Allan Cohen is the Distinguished Professor of Global Leadership at Babson College since 1982, currently in residence San Francisco campus. Includes seven years as VP Academic Affairs and Dean of Faculty, leading major curriculum and organizational changes. Co-author of several widely read books: Effective Behavior in Organizations (7 editions); Managing for Excellence; Power Up: Transforming Organizations through Shared Leadership; Influence without Authority (third edition in press); and Entrepreneurship in Every Generation. Has consulted on a variety of leadership and change projects for entrepreneurial to major organizations, including GE and IBM. Non-profit Boards. AB Amherst College, MBA, DBA Harvard Business School.
How did you get into the industry?
I backed in. Every job I looked at after getting an MBA seemed lethally boring, conventional and repetitive. I found that I could spend a year in the Philippines, writing teaching cases for a possible management institute, in affiliation with Harvard Business School. And if I registered in the HBS doctoral program, I could fulfill one requirement. Not only that, I would be able to travel around the world and live in another culture. I wasn’t focused on a career in higher education, but enjoyed the field work in different organizations, learning another culture, and doing some free-lance teaching. On the way back to the US I traveled through India and was totally captivated. To my delight, the first day back at Harvard, I discovered a new project to help begin the Indian Institute of Management in Ahmedabad. I said, “sign me up.” That led to two years creating teaching materials, and getting immersed in everything involved in a startup business school. In the process, I decided on a dissertation topic and collected all the complex case data needed for it, on Indian family business. I loved everything about the two years there, and was hooked. I realized that I could help make a dent in the vast economic and social problems of an overwhelmingly challenging place by finding ways to develop the managerial, leadership and entrepreneurial talents of people there.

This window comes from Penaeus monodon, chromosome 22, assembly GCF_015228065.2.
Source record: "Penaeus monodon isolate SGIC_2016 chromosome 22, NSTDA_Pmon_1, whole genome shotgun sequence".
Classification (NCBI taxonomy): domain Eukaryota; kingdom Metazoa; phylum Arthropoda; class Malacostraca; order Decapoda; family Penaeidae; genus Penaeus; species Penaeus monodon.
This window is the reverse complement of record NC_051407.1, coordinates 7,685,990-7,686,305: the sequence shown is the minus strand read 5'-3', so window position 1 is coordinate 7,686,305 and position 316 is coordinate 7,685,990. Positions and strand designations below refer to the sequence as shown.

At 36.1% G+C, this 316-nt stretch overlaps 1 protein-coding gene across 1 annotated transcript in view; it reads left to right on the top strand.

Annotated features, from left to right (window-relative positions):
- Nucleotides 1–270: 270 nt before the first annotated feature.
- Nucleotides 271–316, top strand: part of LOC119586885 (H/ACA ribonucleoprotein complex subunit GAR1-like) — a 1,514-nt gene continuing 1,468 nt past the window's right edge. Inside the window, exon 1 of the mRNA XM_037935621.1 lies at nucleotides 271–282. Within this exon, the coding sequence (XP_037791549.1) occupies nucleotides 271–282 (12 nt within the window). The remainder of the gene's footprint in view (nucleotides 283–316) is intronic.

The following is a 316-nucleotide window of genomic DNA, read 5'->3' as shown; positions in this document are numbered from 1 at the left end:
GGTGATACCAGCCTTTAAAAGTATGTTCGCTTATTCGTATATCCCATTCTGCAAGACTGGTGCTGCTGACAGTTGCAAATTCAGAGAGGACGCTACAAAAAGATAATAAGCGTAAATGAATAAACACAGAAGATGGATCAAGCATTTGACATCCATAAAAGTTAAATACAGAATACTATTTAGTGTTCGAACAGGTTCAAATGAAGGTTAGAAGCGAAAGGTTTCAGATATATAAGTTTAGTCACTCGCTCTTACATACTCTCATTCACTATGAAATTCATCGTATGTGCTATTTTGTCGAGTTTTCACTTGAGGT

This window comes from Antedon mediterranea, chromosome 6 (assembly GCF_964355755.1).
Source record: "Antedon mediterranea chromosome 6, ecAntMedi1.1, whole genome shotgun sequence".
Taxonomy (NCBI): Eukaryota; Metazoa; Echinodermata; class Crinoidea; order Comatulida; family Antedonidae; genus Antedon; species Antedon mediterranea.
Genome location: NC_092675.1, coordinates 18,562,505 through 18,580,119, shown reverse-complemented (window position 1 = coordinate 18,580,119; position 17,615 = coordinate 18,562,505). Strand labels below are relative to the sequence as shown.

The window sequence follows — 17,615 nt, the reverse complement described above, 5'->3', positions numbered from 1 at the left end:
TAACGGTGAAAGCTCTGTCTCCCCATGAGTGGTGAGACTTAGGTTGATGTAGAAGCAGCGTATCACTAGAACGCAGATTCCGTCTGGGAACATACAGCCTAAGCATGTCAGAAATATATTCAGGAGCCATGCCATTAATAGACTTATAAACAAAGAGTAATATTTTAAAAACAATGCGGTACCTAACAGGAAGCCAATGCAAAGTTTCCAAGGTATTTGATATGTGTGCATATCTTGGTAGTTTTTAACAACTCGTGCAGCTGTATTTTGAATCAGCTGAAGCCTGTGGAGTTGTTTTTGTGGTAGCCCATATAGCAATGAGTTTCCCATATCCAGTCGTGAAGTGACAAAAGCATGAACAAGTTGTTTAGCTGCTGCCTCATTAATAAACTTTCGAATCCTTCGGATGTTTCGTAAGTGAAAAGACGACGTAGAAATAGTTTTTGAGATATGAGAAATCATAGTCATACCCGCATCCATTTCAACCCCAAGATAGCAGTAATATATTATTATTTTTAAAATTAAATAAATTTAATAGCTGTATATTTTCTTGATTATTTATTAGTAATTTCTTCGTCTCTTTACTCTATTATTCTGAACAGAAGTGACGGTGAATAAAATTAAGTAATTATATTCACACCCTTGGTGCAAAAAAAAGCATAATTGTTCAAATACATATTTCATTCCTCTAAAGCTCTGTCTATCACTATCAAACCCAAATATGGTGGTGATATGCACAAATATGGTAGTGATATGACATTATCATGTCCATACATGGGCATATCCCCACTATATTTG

Any emerging industry trends?
Partly as a response to the constantly increasing costs of higher education, one major trend is online education, in various forms. At its most extreme are MOOCS, Massive Open Online Courses, offered to anyone with an internet connection, free if no college credit is given, or for a modest fee if credit is granted. Early romanticism about making education available to everyone everywhere has diminished somewhat, as it turns out that most such courses are completed by those who already have some higher education, but the proportion of education delivered using distance technology has been increasing dramatically, even in residential institutions. Blended models, where some of a course is face to face and some online (and a portion of the online may be asynchronous while a portion is synchronous, with or without video) have become much more common. Considerable experimentation is underway to find ways of making this kind of delivery more engaging and involving.
Another emerging trend is towards making higher education more experiential, utilizing variations of what has been called the flipped classroom, where content is delivered ahead of time and classroom time is more discussion or experience based. Experimentation has been going on for a long time, but there appears to be greater acceptance that education is more than telling, and more interest in how to more fully engage students. There is still a long way to go, however.
Any industry opportunities or challenges?
There is still plenty to be examined and explored. Central to a considerable amount of actual work in almost every field already, and much more in the future, will be the need for coping with complexity, great ambiguity and uncertainty; tackling challenges for which there are no known answers; becoming comfortable working collaboratively with people whose expertise is not always clear due to barriers of language, distance and expertise; and where leadership is mostly about artful influence not conventional authority.
Far too few universities/business schools are designed to help students learn to be comfortable or skilled in this kind of territory, except in a small number of elective or experimental courses.Further, think of the extraordinary challenges of getting faculty in discipline-centric universities and business schools to genuinely collaborate, to integrate their disciplines to create courses where there are not predetermined answers to closed ended questions, where they are not preoccupied with control, where fieldwork and experience based activities are central to the education rather than add-ons that sometimes do not even carry “credit.”
How can the occasional experiential course be documented and used as evidence of imparting something transformative in helping students learn to embrace the thrill of not knowing, of being plunged into messiness and unorganized data, of figuring out how to work with “strangers” and rapidly generating trust and understanding, of being willing to confront a colleague who isn’t carrying his or her share of the work and not wait for the boss, who may be in a remote location, to do something about it, and so on.